Yesterday, I talked about the Ten. You may have figured out it was part of my homily on Sunday at the hospital. Today, is the next part of that homily. Our texts moved from Exodus 20 to Psalm 19. I learned half of this song AS a song, in junior high (middle school hadn’t been invented yet) when I was playing the guitar at campfires and youth group.
We have a different approach to God’s words.
I’m not sure, for sure, that David wrote this song-poem, though it’s attributed to him and it does make sense. David, spending nights and days guiding and guarding sheep, spending his days and nights on the run, at war, keeping watch. A poet and a leader familiar with fields and caves and tents.
The song has powerful imagery.
The sky above, as far as you can see. Sun and clouds. Stars and constellations. Its immensity talks to us. Night after night, David talking to God about everything and seeing the constellations moving through the seasons. Meaning without words, presence without voice.
And then David turns to the words he has. The writings we know as the books of Moses. Law and history, promises and warning. People who did right, people who didn’t. The stories of the people in the wilderness and the judges and the story of his great-grandmother Ruth.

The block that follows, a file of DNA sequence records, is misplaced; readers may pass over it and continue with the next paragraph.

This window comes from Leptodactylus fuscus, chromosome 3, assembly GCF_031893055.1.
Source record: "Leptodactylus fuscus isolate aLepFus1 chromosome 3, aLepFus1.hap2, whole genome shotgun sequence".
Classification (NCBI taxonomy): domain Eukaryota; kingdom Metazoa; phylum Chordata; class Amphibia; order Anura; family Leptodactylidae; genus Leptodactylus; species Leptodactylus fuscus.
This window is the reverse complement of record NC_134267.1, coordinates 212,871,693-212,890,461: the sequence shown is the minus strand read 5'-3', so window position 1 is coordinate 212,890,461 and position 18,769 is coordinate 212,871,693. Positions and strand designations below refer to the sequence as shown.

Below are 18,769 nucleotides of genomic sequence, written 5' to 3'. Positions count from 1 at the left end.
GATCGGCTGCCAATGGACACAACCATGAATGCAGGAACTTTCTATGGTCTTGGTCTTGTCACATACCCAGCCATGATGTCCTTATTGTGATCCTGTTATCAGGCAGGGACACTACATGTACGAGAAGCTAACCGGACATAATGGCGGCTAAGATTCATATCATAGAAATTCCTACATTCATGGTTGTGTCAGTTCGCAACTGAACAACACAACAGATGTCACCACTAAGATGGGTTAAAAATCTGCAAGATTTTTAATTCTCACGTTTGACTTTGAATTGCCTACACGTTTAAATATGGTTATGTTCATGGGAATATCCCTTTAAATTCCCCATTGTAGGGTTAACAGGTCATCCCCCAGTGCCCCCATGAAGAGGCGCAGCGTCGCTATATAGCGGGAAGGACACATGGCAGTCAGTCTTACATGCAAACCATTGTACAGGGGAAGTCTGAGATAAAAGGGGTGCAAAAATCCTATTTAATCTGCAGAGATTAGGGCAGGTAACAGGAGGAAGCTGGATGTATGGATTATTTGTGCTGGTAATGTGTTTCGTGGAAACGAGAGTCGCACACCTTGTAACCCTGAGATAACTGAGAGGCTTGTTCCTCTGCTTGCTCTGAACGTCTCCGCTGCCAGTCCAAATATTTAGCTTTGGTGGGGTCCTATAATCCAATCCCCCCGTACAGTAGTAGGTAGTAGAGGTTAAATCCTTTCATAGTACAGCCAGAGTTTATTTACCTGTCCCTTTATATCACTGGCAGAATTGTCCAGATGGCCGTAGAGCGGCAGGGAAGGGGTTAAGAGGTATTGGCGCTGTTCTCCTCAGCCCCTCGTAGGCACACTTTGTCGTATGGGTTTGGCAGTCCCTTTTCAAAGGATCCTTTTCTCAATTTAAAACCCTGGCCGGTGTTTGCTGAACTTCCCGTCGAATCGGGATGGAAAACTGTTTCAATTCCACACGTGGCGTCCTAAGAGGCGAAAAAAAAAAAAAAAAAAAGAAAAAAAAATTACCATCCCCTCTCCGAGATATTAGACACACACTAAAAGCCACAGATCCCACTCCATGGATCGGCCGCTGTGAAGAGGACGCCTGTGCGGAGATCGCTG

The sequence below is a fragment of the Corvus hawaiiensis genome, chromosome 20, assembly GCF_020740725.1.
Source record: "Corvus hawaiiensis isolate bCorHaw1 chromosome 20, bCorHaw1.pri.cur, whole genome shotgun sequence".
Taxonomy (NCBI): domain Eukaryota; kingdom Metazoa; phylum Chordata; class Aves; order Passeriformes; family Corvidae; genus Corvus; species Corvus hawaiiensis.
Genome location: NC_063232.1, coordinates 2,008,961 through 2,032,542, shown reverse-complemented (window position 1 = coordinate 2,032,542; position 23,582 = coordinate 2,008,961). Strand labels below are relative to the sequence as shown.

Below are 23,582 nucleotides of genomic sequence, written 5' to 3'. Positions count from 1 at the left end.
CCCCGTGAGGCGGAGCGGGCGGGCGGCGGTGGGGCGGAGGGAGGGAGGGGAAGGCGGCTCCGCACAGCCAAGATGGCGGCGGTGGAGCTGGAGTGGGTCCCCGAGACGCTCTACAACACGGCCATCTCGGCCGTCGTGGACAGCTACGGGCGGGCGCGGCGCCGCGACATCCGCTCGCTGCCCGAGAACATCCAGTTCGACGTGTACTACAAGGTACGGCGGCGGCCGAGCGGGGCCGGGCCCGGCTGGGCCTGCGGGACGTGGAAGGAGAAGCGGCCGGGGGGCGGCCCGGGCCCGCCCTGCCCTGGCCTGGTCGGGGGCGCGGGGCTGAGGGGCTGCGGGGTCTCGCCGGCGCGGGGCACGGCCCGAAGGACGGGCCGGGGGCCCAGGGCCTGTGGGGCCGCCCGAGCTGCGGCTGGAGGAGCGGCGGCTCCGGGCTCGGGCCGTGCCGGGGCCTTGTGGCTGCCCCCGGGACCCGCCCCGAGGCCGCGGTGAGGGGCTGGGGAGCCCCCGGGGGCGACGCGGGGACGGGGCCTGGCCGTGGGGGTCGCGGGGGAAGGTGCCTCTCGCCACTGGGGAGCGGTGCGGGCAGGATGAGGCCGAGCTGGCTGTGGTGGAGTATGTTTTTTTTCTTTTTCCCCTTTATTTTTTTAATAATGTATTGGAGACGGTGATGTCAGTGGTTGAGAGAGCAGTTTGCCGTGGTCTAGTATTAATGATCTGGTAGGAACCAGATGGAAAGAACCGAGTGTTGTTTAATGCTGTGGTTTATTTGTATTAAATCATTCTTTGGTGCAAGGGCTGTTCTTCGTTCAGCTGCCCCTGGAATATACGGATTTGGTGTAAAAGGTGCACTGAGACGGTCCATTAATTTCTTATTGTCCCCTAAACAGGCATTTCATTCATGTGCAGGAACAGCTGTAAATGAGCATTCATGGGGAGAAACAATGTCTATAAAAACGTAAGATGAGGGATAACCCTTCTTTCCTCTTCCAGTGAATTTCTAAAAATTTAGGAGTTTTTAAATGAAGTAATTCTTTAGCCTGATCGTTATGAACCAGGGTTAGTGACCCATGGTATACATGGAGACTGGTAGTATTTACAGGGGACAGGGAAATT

All those stories, David says, are refreshing. They are life giving. They affirm and describe God’s persistent and consistent care for his people. Regardless of what they did.
This one psalm, this one song, bears witness to God through word and presence.
And the prayer at the end for help with obedience. It’s remarkable actually.
“God. You have given us direction. Now, can you help me do what you are asking me to do?”
It’s not just a confession of wrong.
It’s a profession of faith.
It’s acknowledgement that we are not able to live up to God alone, and an acknowledgment that God’s not mad at us for that. But is, apparently, interested in helping.
You can read it, too: Psalm 19